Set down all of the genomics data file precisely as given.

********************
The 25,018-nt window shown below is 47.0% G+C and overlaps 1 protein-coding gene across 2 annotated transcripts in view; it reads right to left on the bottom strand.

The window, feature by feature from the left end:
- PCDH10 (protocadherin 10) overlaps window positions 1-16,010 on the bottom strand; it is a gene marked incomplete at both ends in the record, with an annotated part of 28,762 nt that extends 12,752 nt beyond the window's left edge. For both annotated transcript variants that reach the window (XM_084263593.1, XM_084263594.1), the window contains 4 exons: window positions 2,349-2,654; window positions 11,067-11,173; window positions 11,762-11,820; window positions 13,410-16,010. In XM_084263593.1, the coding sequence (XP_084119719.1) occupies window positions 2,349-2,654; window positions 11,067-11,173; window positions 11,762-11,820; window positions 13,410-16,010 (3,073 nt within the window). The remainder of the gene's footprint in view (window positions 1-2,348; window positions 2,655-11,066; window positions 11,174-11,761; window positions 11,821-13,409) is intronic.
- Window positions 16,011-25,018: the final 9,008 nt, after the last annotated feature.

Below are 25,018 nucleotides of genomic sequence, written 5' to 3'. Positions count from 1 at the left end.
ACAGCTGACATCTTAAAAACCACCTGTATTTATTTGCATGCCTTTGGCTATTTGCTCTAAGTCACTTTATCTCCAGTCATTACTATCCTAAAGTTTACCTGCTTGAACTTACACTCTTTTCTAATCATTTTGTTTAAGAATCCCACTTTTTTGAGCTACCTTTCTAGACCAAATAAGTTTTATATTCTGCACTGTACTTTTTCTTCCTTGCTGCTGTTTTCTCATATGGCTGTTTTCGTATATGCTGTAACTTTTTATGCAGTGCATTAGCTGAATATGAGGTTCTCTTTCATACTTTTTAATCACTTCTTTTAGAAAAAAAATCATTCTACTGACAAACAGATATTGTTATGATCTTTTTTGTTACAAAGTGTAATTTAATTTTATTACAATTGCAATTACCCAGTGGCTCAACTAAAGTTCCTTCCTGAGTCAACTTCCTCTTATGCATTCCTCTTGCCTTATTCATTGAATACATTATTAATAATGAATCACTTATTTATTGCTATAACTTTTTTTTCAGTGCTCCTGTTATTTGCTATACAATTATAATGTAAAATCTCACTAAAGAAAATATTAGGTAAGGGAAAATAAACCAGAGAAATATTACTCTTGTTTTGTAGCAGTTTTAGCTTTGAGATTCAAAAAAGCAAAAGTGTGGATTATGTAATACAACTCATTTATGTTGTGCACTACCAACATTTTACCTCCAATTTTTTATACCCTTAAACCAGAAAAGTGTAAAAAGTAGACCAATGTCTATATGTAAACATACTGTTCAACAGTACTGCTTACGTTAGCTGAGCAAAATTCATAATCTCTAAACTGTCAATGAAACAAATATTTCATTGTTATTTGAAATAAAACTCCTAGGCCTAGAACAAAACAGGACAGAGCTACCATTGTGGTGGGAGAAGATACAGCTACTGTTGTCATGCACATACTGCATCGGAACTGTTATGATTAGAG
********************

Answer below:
The 25,018-nt window shown below is 47.0% G+C and overlaps 1 protein-coding gene across 2 annotated transcripts in view; it reads right to left on the bottom strand.

The window, feature by feature from the left end:
- PCDH10 (protocadherin 10) overlaps window positions 1-16,010 on the bottom strand; it is a gene marked incomplete at both ends in the record, with an annotated part of 28,762 nt that extends 12,752 nt beyond the window's left edge. For both annotated transcript variants that reach the window (XM_084263593.1, XM_084263594.1), the window contains 4 exons: window positions 2,349-2,654; window positions 11,067-11,173; window positions 11,762-11,820; window positions 13,410-16,010. In XM_084263593.1, the coding sequence (XP_084119719.1) occupies window positions 2,349-2,654; window positions 11,067-11,173; window positions 11,762-11,820; window positions 13,410-16,010 (3,073 nt within the window). The remainder of the gene's footprint in view (window positions 1-2,348; window positions 2,655-11,066; window positions 11,174-11,761; window positions 11,821-13,409) is intronic.
- Window positions 16,011-25,018: the final 9,008 nt, after the last annotated feature.

Below are 25,018 nucleotides of genomic sequence, written 5' to 3'. Positions count from 1 at the left end.
ACAGCTGACATCTTAAAAACCACCTGTATTTATTTGCATGCCTTTGGCTATTTGCTCTAAGTCACTTTATCTCCAGTCATTACTATCCTAAAGTTTACCTGCTTGAACTTACACTCTTTTCTAATCATTTTGTTTAAGAATCCCACTTTTTTGAGCTACCTTTCTAGACCAAATAAGTTTTATATTCTGCACTGTACTTTTTCTTCCTTGCTGCTGTTTTCTCATATGGCTGTTTTCGTATATGCTGTAACTTTTTATGCAGTGCATTAGCTGAATATGAGGTTCTCTTTCATACTTTTTAATCACTTCTTTTAGAAAAAAAATCATTCTACTGACAAACAGATATTGTTATGATCTTTTTTGTTACAAAGTGTAATTTAATTTTATTACAATTGCAATTACCCAGTGGCTCAACTAAAGTTCCTTCCTGAGTCAACTTCCTCTTATGCATTCCTCTTGCCTTATTCATTGAATACATTATTAATAATGAATCACTTATTTATTGCTATAACTTTTTTTTCAGTGCTCCTGTTATTTGCTATACAATTATAATGTAAAATCTCACTAAAGAAAATATTAGGTAAGGGAAAATAAACCAGAGAAATATTACTCTTGTTTTGTAGCAGTTTTAGCTTTGAGATTCAAAAAAGCAAAAGTGTGGATTATGTAATACAACTCATTTATGTTGTGCACTACCAACATTTTACCTCCAATTTTTTATACCCTTAAACCAGAAAAGTGTAAAAAGTAGACCAATGTCTATATGTAAACATACTGTTCAACAGTACTGCTTACGTTAGCTGAGCAAAATTCATAATCTCTAAACTGTCAATGAAACAAATATTTCATTGTTATTTGAAATAAAACTCCTAGGCCTAGAACAAAACAGGACAGAGCTACCATTGTGGTGGGAGAAGATACAGCTACTGTTGTCATGCACATACTGCATCGGAACTGTTATGATTAGAG